CMS to Increase Oversight of Antipsychotics Use
Last week, the U.S. Department of Health and Human Services (HHS), through the Centers for Medicare & Medicaid Services (CMS), announced new actions to reduce the inappropriate use of antipsychotic medications and to bring greater transparency about nursing home citations to families.
CMS to Reinforce Safeguards against Unnecessary Medications and Treatments
Beginning this month, CMS will conduct targeted, off-site audits to determine whether nursing homes are accurately assessing and coding individuals with a schizophrenia diagnosis. Nursing home residents erroneously diagnosed with schizophrenia are at risk of poor care and prescribed inappropriate antipsychotic medications. Antipsychotic medications are especially dangerous among the nursing home population due to their potential devastating side effects, including death. This action advances the Biden-Harris Administration’s goal of reinforcing safeguards against unnecessary medications and treatments that was outlined in President Biden’s State of the Union Action Plan for Protecting Seniors by Improving Safety and Quality of Care in the Nation’s Nursing Homes.
This action furthers the administration’s objective to improve the accuracy of the quality information that is publicly reported and the nursing home Five-Star Rating System. The use of antipsychotic medications among nursing home residents is an indicator of nursing home quality and used in a nursing home’s five-star rating; however, it excludes residents with schizophrenia. If an audit identifies that a facility has a pattern of inaccurately coding residents as having schizophrenia, the facility’s Five-Star Quality Measure Rating on the Care Compare site will be negatively impacted. For audits that reveal inaccurate coding, CMS will downgrade the facility’s Quality Measure ratings to one star, which would drop their Overall Star Rating as well. CMS will monitor each facility’s data to determine whether they have addressed the identified issues. After that, CMS will decide whether any downgrades should be reversed.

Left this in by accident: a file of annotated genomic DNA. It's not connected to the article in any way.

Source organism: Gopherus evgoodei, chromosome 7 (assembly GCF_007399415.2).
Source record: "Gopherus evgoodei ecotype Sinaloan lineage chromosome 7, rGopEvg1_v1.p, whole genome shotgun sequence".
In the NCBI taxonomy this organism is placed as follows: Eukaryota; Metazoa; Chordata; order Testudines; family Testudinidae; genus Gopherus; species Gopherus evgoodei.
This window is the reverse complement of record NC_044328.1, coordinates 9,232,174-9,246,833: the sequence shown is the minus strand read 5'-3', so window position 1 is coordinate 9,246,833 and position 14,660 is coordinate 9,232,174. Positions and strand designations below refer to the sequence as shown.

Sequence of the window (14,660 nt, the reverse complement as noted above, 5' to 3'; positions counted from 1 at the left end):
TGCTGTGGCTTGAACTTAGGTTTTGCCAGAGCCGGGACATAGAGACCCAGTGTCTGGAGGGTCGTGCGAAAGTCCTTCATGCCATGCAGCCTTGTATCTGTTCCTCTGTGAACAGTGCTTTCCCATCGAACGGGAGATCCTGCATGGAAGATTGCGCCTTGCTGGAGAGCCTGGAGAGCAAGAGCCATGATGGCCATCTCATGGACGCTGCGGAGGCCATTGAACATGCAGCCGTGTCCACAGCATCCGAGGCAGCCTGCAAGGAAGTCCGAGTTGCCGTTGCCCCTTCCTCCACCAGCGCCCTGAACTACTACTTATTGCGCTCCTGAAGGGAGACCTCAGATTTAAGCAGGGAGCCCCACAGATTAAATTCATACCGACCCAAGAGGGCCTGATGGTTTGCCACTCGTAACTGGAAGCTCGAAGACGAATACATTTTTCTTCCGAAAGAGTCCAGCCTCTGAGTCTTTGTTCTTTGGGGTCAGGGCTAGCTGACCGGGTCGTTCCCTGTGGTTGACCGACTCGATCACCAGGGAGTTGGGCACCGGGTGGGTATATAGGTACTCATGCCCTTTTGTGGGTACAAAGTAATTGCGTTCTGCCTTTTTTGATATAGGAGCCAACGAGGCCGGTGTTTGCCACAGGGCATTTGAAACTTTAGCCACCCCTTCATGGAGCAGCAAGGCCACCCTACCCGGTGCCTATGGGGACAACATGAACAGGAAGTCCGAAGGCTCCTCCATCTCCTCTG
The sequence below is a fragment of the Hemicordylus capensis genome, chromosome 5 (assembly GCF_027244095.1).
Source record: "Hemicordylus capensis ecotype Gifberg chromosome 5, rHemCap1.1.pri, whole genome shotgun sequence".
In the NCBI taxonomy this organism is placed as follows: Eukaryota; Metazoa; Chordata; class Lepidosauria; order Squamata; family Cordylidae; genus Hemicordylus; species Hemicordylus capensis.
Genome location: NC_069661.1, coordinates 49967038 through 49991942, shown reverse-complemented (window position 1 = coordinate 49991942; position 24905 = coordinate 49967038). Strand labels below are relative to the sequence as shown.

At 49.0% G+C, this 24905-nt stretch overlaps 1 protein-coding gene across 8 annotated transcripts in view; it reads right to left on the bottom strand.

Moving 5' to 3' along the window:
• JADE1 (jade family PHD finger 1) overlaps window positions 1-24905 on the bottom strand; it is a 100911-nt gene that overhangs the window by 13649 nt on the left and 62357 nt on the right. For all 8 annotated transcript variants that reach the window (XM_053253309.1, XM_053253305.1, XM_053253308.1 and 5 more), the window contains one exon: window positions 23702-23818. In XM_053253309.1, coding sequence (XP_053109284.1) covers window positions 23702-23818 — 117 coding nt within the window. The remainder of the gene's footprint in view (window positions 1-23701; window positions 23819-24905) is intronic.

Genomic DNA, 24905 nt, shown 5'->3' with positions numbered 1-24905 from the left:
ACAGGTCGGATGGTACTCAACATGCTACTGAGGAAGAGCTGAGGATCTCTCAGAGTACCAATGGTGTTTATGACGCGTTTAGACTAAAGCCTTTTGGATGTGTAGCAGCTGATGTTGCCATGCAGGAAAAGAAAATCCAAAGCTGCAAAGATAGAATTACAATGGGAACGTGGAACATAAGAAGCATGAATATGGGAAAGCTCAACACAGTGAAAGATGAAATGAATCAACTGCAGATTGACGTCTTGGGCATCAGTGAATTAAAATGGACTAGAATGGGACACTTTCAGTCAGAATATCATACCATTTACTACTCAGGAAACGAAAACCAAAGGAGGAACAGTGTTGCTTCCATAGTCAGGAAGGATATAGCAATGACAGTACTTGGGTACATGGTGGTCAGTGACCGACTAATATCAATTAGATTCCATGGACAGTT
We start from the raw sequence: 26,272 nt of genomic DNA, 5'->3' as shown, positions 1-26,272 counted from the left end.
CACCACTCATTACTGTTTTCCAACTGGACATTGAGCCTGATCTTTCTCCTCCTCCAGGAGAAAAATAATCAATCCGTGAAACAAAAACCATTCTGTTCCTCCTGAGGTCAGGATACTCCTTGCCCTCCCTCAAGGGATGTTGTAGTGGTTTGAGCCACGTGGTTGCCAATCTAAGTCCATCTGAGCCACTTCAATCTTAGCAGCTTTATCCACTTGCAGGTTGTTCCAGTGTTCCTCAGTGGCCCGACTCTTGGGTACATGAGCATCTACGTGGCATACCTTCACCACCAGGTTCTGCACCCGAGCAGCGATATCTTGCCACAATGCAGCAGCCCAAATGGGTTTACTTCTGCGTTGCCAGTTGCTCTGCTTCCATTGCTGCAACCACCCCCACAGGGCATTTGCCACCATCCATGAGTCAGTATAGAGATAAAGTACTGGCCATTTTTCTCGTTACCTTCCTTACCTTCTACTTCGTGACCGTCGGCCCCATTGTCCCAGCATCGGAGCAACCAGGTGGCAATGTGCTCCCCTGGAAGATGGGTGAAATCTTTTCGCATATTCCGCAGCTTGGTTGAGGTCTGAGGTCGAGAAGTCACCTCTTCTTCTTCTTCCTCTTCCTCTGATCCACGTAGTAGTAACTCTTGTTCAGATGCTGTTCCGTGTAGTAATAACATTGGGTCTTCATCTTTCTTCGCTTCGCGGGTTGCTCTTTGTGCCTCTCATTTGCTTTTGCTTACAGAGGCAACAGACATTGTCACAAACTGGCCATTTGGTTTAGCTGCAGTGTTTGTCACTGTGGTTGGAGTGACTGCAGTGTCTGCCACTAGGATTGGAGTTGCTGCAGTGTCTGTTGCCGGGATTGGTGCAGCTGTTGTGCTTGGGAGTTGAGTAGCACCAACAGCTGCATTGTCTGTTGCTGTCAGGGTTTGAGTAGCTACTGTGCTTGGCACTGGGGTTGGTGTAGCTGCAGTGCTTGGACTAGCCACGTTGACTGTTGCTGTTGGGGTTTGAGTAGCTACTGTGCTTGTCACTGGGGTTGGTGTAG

CMS to Post Citations Under Dispute on Care Compare
Separately, CMS plans to take a new step to increase the transparency of nursing home information by publicly displaying survey citations that facilities are disputing. Currently, when a facility disputes a survey deficiency, that deficiency is not posted to Care Compare until the dispute process is complete. This process usually takes approximately 60 days; however, some cases can take longer.
While the number of actual deficiencies under dispute is relatively small, they can include severe instances of non-compliance such as Immediate Jeopardy (IJ) citations. This level of citation occurs when the health and safety of residents could be at risk for serious injury, serious harm, serious impairment, or death. Displaying this information while it is under dispute can help consumers make more informed choices when it comes to evaluating a facility. This new information will begin appearing on Care Compare on January 25, 2023. While the citations will be publicly displayed, they will not be included in the Five-Star Quality Rating calculation until the dispute is complete.
These actions by CMS are the latest among several the agency has taken over the years to strengthen public reporting and the Five-Star Quality Rating System. These actions include:
- Adding the results of focused infection control surveys to the Care Compare website and Five-Star Quality Rating System
- Increasing the Quality Measure rating thresholds to incentivize improved quality
- Adding measures of staff turnover to inform consumers of the stability of a nursing home’s staff (which is linked to the quality of care a nursing home provides)
The QSO memo—updates to the Nursing Home Care Compare website and Five-Star Quality Rating System: Adjusting Quality Measure Ratings Based on Erroneous Schizophrenia Coding, and Posting Citations Under Dispute—is available here.